Still, be wary. Better yet, know you daily limit of coffee intake. Drink it in moderation. Some people can stand larger quantities, others almost none. If you are going to drink some cofee, make sure it is organic! Don’t mix it with milk or cream, and don’t add any sugar into it.

Just like the previous two, coffee is also an acidic forming beverage, so here is another reason to be moderate.

The bottom line: Science is not clear when it comes to coffee. Use common sense, know you limits and drink coffee in moderation.

Milk

Despite some contradictory opinions, if you have any autoimmune condition milk is not so good for you. The problem with milk is not so much the fat, as it is the protein (casein is the main one) contained in all sort of diary. In case of some autoimmune diseases, the body forms a type of antibodies to casein, mistakenly seeing and vigorously attacking this protein as a foreign harmful substance.

Casein will likely worsen any inflammation in your body, so if you have rheumatoid arthritis try to avoid milk. Milk can contain A1 or A2 type of casein, with slightly different effects on inflammation. Other fermented dairy beverages, like yogurt or kefir, may be a slightly better alternative, but they also contain casein.

The bottom line: Even though some people advocate using fat-free milk or yogurt, you should be avoiding milk or other dairy altogether because of the pro-inflammatory casein.

Beer

The problem with beer is that it is made from grains, and grains by definition contain gluten or other similar inflammatory proteins. What, barley, rye, and other grains contain gluten or gluten-like chemical substances that may cause inflammation and even maintain inflammation days after the beer has been consumed.

If you are sensitive to gluten, or if you have a Celiac disease, going gluten free may help you ease arthritis symptoms as well.

In addition, beer contains alcohol, which is a known factor for increased risk of developing gout. This is because alcohol can increase the levels of uric acid in the blood, which is directly related to gout.

The bottom line: Both the gluten content and alcohol content in beer are problematic for people with arthritis or gout.

Fruit Juices

While some fruit juices are acceptable, most of them contain high quantities of sugar, including the most harmful type of sugar, fructose. Fructose is especially bad, because there is an one to one correspondence between the levels of fructose and the production of uric acid. Uric acid, in turn, causes gout. This is the case even if you make a cold pressed freshly squeezed home made juice: depending on the ingredients the levels of fructose might be high.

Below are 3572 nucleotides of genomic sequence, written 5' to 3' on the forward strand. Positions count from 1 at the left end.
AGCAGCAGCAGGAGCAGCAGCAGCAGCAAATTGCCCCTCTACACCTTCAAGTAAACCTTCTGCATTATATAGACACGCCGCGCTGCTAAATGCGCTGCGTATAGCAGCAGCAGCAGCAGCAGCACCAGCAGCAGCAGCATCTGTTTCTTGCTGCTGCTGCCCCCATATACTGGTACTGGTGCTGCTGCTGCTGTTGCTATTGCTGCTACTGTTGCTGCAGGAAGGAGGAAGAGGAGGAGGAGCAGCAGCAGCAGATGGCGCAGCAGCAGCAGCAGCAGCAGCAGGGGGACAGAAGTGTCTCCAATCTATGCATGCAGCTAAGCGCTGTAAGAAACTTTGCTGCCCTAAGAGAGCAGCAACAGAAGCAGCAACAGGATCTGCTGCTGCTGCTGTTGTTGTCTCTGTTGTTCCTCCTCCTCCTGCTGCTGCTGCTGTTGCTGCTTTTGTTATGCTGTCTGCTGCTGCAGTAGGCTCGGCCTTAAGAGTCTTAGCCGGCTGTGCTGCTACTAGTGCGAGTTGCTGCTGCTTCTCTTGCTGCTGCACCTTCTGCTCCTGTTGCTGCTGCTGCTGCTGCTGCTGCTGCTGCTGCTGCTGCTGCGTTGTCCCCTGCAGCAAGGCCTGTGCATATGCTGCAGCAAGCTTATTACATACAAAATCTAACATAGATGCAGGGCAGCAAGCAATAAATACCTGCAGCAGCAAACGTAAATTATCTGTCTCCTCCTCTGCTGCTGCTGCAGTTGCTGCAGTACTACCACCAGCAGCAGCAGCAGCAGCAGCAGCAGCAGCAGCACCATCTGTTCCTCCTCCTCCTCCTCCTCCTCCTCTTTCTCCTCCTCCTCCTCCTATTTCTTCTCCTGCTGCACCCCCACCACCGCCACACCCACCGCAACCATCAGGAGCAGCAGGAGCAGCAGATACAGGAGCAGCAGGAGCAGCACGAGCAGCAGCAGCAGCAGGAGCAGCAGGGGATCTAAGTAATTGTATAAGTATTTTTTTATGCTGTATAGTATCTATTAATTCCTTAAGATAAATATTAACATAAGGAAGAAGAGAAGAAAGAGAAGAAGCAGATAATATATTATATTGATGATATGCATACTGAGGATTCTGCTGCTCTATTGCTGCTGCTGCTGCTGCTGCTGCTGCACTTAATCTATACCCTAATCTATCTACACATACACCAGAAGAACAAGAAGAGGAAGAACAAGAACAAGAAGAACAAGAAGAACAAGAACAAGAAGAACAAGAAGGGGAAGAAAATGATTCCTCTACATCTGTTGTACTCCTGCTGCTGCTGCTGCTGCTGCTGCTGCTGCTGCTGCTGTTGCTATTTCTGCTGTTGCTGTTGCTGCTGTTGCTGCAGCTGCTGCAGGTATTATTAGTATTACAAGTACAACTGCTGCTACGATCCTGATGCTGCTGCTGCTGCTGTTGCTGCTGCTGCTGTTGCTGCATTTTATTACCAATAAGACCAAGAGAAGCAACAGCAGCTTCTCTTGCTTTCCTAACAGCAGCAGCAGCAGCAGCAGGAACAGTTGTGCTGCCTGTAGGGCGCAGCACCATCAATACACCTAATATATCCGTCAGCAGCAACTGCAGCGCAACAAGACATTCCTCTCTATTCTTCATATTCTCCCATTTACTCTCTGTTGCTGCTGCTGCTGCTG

When your body breaks down fructose from the fruit juice, chemicals called purines are released in your bloodstream. These chemicals are further decomposed into uric acid, and if you running into a risk from gout flares. (Also, check out this purine rich food list.)

On the other hand, some fruit juices, like the tart cherry juice seems to be helpful. Tart cherry juice is anti-inflammatory, and seems to protect from osteoarthritis.

The bottom line: While fruit juices are delicious and refreshing, the fructose content in them can be problematic. You should inspect each type of fruit you are about to juice to check its fructose levels.

Conclusion

You shouldn’t be giving a second thought: eliminate the drinks listed above from your diet once and for all, and never think about them again.

There are many good substitutes. For example, what about pure clean water? There’s no better drink than that.

Or what about green tea, which is packed with anti-inflammatory benefits.

Or for example what about the extremely healthy turmeric ginger tea.

Not to mention green juices and green smoothies.

They can help you protect your body from inflammation, neutralize the free radicals, and considerably improve your health situation in case you have gout or rheumatoid arthritis.

Cheers!